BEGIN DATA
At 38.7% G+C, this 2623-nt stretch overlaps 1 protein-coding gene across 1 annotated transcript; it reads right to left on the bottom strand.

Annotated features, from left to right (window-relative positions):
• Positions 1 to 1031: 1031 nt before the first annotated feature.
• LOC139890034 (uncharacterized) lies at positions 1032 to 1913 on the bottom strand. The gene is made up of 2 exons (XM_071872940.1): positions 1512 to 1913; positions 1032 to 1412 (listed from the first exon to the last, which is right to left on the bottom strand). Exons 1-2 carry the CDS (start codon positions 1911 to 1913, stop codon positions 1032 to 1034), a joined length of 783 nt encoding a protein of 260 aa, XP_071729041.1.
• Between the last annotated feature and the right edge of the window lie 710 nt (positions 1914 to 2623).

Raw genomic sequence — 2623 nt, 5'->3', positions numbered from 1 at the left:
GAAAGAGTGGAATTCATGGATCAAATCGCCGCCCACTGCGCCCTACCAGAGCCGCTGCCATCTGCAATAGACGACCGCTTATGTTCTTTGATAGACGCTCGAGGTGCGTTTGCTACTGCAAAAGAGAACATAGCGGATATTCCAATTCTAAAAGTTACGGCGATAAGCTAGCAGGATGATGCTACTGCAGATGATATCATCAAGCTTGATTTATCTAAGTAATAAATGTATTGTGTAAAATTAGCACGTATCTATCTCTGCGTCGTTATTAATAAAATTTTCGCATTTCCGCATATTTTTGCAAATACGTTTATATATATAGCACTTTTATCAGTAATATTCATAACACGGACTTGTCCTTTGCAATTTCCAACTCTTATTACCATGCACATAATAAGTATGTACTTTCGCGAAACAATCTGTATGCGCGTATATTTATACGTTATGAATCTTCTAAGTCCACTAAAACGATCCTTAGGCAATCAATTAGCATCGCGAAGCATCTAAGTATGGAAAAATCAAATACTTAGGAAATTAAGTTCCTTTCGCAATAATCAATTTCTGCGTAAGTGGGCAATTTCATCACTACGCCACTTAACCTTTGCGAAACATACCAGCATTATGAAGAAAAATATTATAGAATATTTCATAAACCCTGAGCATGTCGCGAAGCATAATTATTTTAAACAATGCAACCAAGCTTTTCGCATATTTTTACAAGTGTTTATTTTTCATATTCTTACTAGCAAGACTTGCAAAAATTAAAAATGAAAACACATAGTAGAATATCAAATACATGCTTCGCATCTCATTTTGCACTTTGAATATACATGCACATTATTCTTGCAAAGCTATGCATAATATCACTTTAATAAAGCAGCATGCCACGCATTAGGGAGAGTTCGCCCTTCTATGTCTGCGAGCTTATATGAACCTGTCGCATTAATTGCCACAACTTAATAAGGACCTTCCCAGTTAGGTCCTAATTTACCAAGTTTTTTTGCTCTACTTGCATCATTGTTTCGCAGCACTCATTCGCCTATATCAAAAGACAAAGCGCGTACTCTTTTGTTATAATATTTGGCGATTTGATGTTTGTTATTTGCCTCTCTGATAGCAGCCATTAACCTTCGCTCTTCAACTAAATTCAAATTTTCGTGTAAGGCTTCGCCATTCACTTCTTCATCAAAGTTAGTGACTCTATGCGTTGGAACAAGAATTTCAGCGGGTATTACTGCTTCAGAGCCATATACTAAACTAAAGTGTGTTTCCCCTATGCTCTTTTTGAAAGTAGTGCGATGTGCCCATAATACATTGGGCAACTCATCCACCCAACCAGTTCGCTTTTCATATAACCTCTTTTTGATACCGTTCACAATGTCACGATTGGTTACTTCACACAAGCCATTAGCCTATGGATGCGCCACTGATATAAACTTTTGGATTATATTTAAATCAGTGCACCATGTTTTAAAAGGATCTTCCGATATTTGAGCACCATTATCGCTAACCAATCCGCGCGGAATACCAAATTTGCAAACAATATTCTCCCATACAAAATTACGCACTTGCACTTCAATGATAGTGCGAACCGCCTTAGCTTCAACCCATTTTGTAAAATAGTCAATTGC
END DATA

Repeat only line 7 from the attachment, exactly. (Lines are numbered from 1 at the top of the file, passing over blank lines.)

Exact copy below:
GAAAGAGTGGAATTCATGGATCAAATCGCCGCCCACTGCGCCCTACCAGAGCCGCTGCCATCTGCAATAGACGACCGCTTATGTTCTTTGATAGACGCTCGAGGTGCGTTTGCTACTGCAAAAGAGAACATAGCGGATATTCCAATTCTAAAAGTTACGGCGATAAGCTAGCAGGATGATGCTACTGCAGATGATATCATCAAGCTTGATTTATCTAAGTAATAAATGTATTGTGTAAAATTAGCACGTATCTATCTCTGCGTCGTTATTAATAAAATTTTCGCATTTCCGCATATTTTTGCAAATACGTTTATATATATAGCACTTTTATCAGTAATATTCATAACACGGACTTGTCCTTTGCAATTTCCAACTCTTATTACCATGCACATAATAAGTATGTACTTTCGCGAAACAATCTGTATGCGCGTATATTTATACGTTATGAATCTTCTAAGTCCACTAAAACGATCCTTAGGCAATCAATTAGCATCGCGAAGCATCTAAGTATGGAAAAATCAAATACTTAGGAAATTAAGTTCCTTTCGCAATAATCAATTTCTGCGTAAGTGGGCAATTTCATCACTACGCCACTTAACCTTTGCGAAACATACCAGCATTATGAAGAAAAATATTATAGAATATTTCATAAACCCTGAGCATGTCGCGAAGCATAATTATTTTAAACAATGCAACCAAGCTTTTCGCATATTTTTACAAGTGTTTATTTTTCATATTCTTACTAGCAAGACTTGCAAAAATTAAAAATGAAAACACATAGTAGAATATCAAATACATGCTTCGCATCTCATTTTGCACTTTGAATATACATGCACATTATTCTTGCAAAGCTATGCATAATATCACTTTAATAAAGCAGCATGCCACGCATTAGGGAGAGTTCGCCCTTCTATGTCTGCGAGCTTATATGAACCTGTCGCATTAATTGCCACAACTTAATAAGGACCTTCCCAGTTAGGTCCTAATTTACCAAGTTTTTTTGCTCTACTTGCATCATTGTTTCGCAGCACTCATTCGCCTATATCAAAAGACAAAGCGCGTACTCTTTTGTTATAATATTTGGCGATTTGATGTTTGTTATTTGCCTCTCTGATAGCAGCCATTAACCTTCGCTCTTCAACTAAATTCAAATTTTCGTGTAAGGCTTCGCCATTCACTTCTTCATCAAAGTTAGTGACTCTATGCGTTGGAACAAGAATTTCAGCGGGTATTACTGCTTCAGAGCCATATACTAAACTAAAGTGTGTTTCCCCTATGCTCTTTTTGAAAGTAGTGCGATGTGCCCATAATACATTGGGCAACTCATCCACCCAACCAGTTCGCTTTTCATATAACCTCTTTTTGATACCGTTCACAATGTCACGATTGGTTACTTCACACAAGCCATTAGCCTATGGATGCGCCACTGATATAAACTTTTGGATTATATTTAAATCAGTGCACCATGTTTTAAAAGGATCTTCCGATATTTGAGCACCATTATCGCTAACCAATCCGCGCGGAATACCAAATTTGCAAACAATATTCTCCCATACAAAATTACGCACTTGCACTTCAATGATAGTGCGAACCGCCTTAGCTTCAACCCATTTTGTAAAATAGTCAATTGC